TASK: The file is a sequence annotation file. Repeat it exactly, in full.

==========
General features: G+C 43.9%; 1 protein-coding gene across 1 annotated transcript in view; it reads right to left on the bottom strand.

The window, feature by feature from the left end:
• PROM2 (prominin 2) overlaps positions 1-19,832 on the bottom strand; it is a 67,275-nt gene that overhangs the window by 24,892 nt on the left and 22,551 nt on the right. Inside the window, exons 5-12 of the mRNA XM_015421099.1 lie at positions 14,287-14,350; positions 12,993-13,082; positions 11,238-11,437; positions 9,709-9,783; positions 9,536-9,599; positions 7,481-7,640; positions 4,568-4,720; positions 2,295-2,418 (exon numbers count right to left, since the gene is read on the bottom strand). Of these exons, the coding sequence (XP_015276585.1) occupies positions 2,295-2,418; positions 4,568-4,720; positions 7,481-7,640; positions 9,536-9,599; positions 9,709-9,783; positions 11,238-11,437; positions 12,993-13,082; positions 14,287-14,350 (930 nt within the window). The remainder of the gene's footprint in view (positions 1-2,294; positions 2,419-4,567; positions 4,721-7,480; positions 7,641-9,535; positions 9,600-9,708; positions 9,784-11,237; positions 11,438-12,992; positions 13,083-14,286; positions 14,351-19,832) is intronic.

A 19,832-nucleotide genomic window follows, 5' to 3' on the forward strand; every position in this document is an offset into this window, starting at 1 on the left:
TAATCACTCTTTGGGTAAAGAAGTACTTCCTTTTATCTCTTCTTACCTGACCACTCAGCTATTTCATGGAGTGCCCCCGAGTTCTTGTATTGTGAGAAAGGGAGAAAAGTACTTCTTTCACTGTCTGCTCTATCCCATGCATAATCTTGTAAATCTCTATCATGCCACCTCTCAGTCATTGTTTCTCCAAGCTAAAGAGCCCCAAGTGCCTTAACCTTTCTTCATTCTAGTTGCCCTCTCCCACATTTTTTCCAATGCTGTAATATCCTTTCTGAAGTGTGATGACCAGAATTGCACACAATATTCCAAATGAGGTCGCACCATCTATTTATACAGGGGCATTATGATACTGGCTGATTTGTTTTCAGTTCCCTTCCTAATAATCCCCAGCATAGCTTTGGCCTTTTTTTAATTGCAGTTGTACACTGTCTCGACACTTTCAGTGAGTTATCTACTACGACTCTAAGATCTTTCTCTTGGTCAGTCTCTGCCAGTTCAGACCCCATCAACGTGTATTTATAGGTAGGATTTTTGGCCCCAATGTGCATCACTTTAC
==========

General features: G+C 43.9%; 1 protein-coding gene across 1 annotated transcript in view; it reads right to left on the bottom strand.

The window, feature by feature from the left end:
• PROM2 (prominin 2) overlaps positions 1-19,832 on the bottom strand; it is a 67,275-nt gene that overhangs the window by 24,892 nt on the left and 22,551 nt on the right. Inside the window, exons 5-12 of the mRNA XM_015421099.1 lie at positions 14,287-14,350; positions 12,993-13,082; positions 11,238-11,437; positions 9,709-9,783; positions 9,536-9,599; positions 7,481-7,640; positions 4,568-4,720; positions 2,295-2,418 (exon numbers count right to left, since the gene is read on the bottom strand). Of these exons, the coding sequence (XP_015276585.1) occupies positions 2,295-2,418; positions 4,568-4,720; positions 7,481-7,640; positions 9,536-9,599; positions 9,709-9,783; positions 11,238-11,437; positions 12,993-13,082; positions 14,287-14,350 (930 nt within the window). The remainder of the gene's footprint in view (positions 1-2,294; positions 2,419-4,567; positions 4,721-7,480; positions 7,641-9,535; positions 9,600-9,708; positions 9,784-11,237; positions 11,438-12,992; positions 13,083-14,286; positions 14,351-19,832) is intronic.

A 19,832-nucleotide genomic window follows, 5' to 3' on the forward strand; every position in this document is an offset into this window, starting at 1 on the left:
TAATCACTCTTTGGGTAAAGAAGTACTTCCTTTTATCTCTTCTTACCTGACCACTCAGCTATTTCATGGAGTGCCCCCGAGTTCTTGTATTGTGAGAAAGGGAGAAAAGTACTTCTTTCACTGTCTGCTCTATCCCATGCATAATCTTGTAAATCTCTATCATGCCACCTCTCAGTCATTGTTTCTCCAAGCTAAAGAGCCCCAAGTGCCTTAACCTTTCTTCATTCTAGTTGCCCTCTCCCACATTTTTTCCAATGCTGTAATATCCTTTCTGAAGTGTGATGACCAGAATTGCACACAATATTCCAAATGAGGTCGCACCATCTATTTATACAGGGGCATTATGATACTGGCTGATTTGTTTTCAGTTCCCTTCCTAATAATCCCCAGCATAGCTTTGGCCTTTTTTTAATTGCAGTTGTACACTGTCTCGACACTTTCAGTGAGTTATCTACTACGACTCTAAGATCTTTCTCTTGGTCAGTCTCTGCCAGTTCAGACCCCATCAACGTGTATTTATAGGTAGGATTTTTGGCCCCAATGTGCATCACTTTAC